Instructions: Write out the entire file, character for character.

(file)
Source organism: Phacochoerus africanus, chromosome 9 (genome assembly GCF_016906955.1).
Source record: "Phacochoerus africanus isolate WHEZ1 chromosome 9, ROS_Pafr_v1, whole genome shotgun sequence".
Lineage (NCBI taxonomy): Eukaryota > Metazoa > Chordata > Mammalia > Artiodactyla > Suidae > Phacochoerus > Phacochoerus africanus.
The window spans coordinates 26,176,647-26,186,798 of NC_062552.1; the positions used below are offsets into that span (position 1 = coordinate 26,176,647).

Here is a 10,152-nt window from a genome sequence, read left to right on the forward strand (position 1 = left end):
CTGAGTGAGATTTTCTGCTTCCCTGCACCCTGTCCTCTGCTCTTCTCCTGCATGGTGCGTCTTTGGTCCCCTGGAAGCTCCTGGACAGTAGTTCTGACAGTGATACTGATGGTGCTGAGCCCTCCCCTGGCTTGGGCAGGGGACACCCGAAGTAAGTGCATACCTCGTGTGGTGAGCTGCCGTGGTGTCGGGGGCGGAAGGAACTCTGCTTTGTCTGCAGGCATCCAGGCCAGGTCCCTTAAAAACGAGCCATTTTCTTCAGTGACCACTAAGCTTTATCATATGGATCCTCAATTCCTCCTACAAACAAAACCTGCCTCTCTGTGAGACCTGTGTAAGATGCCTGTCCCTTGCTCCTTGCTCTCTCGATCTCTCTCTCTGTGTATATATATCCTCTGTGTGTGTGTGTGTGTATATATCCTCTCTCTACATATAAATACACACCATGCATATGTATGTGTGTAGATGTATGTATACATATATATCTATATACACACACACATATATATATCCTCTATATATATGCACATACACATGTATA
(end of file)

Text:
Source organism: Phacochoerus africanus, chromosome 9 (genome assembly GCF_016906955.1).
Source record: "Phacochoerus africanus isolate WHEZ1 chromosome 9, ROS_Pafr_v1, whole genome shotgun sequence".
Lineage (NCBI taxonomy): Eukaryota > Metazoa > Chordata > Mammalia > Artiodactyla > Suidae > Phacochoerus > Phacochoerus africanus.
The window spans coordinates 26,176,647-26,186,798 of NC_062552.1; the positions used below are offsets into that span (position 1 = coordinate 26,176,647).

Here is a 10,152-nt window from a genome sequence, read left to right on the forward strand (position 1 = left end):
CTGAGTGAGATTTTCTGCTTCCCTGCACCCTGTCCTCTGCTCTTCTCCTGCATGGTGCGTCTTTGGTCCCCTGGAAGCTCCTGGACAGTAGTTCTGACAGTGATACTGATGGTGCTGAGCCCTCCCCTGGCTTGGGCAGGGGACACCCGAAGTAAGTGCATACCTCGTGTGGTGAGCTGCCGTGGTGTCGGGGGCGGAAGGAACTCTGCTTTGTCTGCAGGCATCCAGGCCAGGTCCCTTAAAAACGAGCCATTTTCTTCAGTGACCACTAAGCTTTATCATATGGATCCTCAATTCCTCCTACAAACAAAACCTGCCTCTCTGTGAGACCTGTGTAAGATGCCTGTCCCTTGCTCCTTGCTCTCTCGATCTCTCTCTCTGTGTATATATATCCTCTGTGTGTGTGTGTGTGTATATATCCTCTCTCTACATATAAATACACACCATGCATATGTATGTGTGTAGATGTATGTATACATATATATCTATATACACACACACATATATATATCCTCTATATATATGCACATACACATGTATA